There is no need to wait. If Eve decides to develop such a product, it won’t start today, nor tomorrow, nor next month. We can discuss on what features or hardware we’d like to have there, but if it’ll actually be developed, we’ll vote on the best according to what’s available at the time of vote. Right now, let’s discuss including the things that are currently available. Because there is ALWAYS something to wait for, so waiting for new components is kind of a waste of time. If something good comes out, then we can discuss it and adapt.
Yes, a touchscreen convertible is within reaches of possibility with current components i.e. 4 core CPU and midrange or better discrete graphics. However, such a PC won’t be very compact (size and weight) and battery runtime is most likely poor.
That’s why I think it’s better to wait for future advances in CPU, GPU and battery technology. And of course there is always something better in the pipeline.
But anything is possible, laptop/convertible/tablet market is currently full of compromises and maybe there is a market for a powerful convertible/tablet. Also the price is going to be high.
Here’s review of that 20" Panasonic tablet. Panasonic do make some interesting devices and they may update this “monster” tablet in the future. Price of this is not compact either.
That of course is a better way to think about it. I did forget to mention that the development takes years. I think my case is clear, a 2 in 1 with a CPU that can handle video editing and a dGPU of at least the 940mx performance.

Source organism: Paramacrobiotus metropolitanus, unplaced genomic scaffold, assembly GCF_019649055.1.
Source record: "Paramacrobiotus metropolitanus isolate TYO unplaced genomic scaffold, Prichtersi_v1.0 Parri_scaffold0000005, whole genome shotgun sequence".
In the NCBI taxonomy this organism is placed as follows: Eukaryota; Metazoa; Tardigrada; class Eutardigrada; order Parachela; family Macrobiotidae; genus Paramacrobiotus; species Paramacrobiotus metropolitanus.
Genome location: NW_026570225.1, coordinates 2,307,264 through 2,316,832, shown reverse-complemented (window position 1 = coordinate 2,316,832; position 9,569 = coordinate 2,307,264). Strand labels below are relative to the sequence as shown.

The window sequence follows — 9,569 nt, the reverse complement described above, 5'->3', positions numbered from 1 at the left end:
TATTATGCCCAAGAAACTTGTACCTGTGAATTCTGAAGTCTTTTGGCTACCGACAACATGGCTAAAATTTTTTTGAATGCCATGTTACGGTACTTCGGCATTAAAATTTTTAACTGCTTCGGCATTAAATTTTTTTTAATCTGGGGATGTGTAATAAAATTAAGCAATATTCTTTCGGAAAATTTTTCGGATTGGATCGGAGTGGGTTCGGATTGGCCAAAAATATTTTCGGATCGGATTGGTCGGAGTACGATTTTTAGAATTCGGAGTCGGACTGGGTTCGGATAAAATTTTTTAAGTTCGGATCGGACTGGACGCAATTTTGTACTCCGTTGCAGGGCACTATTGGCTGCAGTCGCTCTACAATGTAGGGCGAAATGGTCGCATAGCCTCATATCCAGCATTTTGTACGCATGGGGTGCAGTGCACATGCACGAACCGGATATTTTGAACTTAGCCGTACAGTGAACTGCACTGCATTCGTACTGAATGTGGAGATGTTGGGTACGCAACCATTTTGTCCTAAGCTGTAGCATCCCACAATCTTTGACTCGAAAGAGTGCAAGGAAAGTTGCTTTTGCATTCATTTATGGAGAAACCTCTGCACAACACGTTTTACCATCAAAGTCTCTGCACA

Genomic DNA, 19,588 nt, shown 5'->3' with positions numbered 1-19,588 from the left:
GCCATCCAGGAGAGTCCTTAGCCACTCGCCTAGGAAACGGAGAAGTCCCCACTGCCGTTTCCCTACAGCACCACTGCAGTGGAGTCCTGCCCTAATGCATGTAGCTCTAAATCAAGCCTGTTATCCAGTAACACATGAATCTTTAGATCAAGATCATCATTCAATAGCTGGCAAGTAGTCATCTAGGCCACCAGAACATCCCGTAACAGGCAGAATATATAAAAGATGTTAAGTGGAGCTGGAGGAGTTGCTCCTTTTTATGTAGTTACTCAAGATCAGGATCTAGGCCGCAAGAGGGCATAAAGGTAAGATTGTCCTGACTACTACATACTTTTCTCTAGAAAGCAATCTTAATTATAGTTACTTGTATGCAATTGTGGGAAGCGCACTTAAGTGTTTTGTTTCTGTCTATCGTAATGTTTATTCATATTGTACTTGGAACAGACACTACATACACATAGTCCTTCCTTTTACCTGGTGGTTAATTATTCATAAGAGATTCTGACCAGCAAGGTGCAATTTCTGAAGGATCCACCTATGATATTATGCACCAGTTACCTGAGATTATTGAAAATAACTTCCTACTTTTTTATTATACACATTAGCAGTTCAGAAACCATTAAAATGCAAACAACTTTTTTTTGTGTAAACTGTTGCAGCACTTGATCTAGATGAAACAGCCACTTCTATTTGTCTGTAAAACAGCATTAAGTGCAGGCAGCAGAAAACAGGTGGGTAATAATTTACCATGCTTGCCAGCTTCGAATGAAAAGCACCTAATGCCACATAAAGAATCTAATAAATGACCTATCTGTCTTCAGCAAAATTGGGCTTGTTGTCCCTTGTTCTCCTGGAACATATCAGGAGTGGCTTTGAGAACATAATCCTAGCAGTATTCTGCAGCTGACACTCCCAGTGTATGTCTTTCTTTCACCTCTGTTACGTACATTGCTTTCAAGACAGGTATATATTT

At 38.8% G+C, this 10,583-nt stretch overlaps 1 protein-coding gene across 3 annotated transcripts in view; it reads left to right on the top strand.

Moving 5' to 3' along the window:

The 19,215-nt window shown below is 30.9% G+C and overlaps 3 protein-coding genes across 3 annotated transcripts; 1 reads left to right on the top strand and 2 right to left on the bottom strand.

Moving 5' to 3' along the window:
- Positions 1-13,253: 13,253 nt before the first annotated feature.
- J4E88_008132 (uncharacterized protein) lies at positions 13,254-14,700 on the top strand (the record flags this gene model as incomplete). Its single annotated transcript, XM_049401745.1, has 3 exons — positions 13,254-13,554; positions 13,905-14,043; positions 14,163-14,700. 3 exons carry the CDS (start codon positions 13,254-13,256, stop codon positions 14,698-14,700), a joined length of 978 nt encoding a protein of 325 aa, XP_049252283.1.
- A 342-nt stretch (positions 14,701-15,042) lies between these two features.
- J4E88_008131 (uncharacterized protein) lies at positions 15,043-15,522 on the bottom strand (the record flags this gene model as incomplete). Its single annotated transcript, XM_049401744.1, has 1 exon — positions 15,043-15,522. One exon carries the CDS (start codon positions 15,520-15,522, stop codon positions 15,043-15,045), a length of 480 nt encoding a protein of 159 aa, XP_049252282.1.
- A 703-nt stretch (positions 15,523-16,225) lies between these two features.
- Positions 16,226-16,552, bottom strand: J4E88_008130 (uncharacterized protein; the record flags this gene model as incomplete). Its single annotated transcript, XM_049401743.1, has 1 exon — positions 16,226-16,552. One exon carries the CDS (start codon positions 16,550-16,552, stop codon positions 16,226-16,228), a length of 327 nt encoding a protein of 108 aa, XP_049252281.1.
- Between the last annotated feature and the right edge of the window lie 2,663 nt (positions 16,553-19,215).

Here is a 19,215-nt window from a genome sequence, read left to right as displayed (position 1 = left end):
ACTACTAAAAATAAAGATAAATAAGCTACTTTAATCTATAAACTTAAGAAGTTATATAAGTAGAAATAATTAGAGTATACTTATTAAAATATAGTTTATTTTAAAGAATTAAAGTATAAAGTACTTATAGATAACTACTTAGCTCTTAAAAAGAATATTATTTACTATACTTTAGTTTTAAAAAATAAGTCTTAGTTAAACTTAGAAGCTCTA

Today I did test if I could video edit on the surface pro 3 with the i7 4650U. First of all, don’t do it… I did use DaVinci Resolve, which at installation stated my computer wouldn’t work for color correcting, but should be fine to edit FHD. Well, the thing stutterd all the time. The sound did play normally but the video sample was just hacked in fragments of some frames that get played and other that just freeze… I do now that the i7 7500U should be 30-40% better than the i7 4650U. But what I noticed was thermal throttling. And not a bit, sometimes the core speed went below 1GHz. I did run cinebench just after video editing and got a average result of 220 in 2 tests. Normally the surface pro 3 could get 258 in ideal situation and the cinebench database says the i7 4650U should be able to get 291. Based on the 258 that does mean around 15% of performance drop. In comparison to the 291 capability it did reach 76% of its capability. For me it is clear that the tablet formfactor isn’t sufficient for regular i7 U dual cores (probably they are better of with the m7 such as the Eve V uses). If I look at the convertibles, the HP spectre x360 with i7 7500U did get 314 of the 376 potential of the processor, partially due to poorer turbo boost performance. that is 50 more than the unheated surface pro, and 100 more than what the surface pro gets after video editing. So it could perform much better, but it could also have the same thermal issues and also lose 15% due to heating up, that would leave a score of 267. If I look how well the surface pro did work at the beginning of video editing, so without being really heated up, that sounds like it wouldn’t also be capable.